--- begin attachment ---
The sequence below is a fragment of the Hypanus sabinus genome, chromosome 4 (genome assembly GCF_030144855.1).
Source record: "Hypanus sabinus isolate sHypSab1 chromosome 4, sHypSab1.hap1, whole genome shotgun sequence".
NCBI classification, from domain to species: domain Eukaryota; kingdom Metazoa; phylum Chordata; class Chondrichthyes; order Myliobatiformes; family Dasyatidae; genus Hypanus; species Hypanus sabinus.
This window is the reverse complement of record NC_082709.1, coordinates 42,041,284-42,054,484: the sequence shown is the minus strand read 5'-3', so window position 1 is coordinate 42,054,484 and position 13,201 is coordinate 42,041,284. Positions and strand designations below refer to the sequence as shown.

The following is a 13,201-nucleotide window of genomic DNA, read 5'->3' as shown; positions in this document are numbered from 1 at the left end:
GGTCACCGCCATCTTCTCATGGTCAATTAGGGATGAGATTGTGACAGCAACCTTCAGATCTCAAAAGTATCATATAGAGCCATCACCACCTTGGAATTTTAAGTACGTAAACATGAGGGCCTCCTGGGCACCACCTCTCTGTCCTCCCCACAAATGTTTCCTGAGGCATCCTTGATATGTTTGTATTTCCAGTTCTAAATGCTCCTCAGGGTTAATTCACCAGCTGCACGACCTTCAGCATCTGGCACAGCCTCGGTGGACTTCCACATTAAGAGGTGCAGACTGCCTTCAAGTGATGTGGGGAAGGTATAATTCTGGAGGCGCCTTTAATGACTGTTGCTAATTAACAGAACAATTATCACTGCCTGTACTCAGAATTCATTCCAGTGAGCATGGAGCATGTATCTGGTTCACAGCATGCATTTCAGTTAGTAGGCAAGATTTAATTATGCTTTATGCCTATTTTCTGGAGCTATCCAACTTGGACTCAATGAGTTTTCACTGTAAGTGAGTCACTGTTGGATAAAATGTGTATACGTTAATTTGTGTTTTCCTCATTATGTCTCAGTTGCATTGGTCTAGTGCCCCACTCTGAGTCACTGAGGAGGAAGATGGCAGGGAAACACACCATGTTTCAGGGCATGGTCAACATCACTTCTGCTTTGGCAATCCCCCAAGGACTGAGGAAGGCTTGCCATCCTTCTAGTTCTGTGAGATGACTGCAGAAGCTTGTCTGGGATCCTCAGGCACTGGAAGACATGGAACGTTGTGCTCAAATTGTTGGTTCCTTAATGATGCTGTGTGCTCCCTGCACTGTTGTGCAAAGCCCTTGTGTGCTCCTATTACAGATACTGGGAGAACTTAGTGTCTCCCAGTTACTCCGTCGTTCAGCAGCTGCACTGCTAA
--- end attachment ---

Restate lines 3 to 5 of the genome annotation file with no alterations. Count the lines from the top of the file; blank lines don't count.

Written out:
NCBI classification, from domain to species: domain Eukaryota; kingdom Metazoa; phylum Chordata; class Chondrichthyes; order Myliobatiformes; family Dasyatidae; genus Hypanus; species Hypanus sabinus.
This window is the reverse complement of record NC_082709.1, coordinates 42,041,284-42,054,484: the sequence shown is the minus strand read 5'-3', so window position 1 is coordinate 42,054,484 and position 13,201 is coordinate 42,041,284. Positions and strand designations below refer to the sequence as shown.

The following is a 13,201-nucleotide window of genomic DNA, read 5'->3' as shown; positions in this document are numbered from 1 at the left end: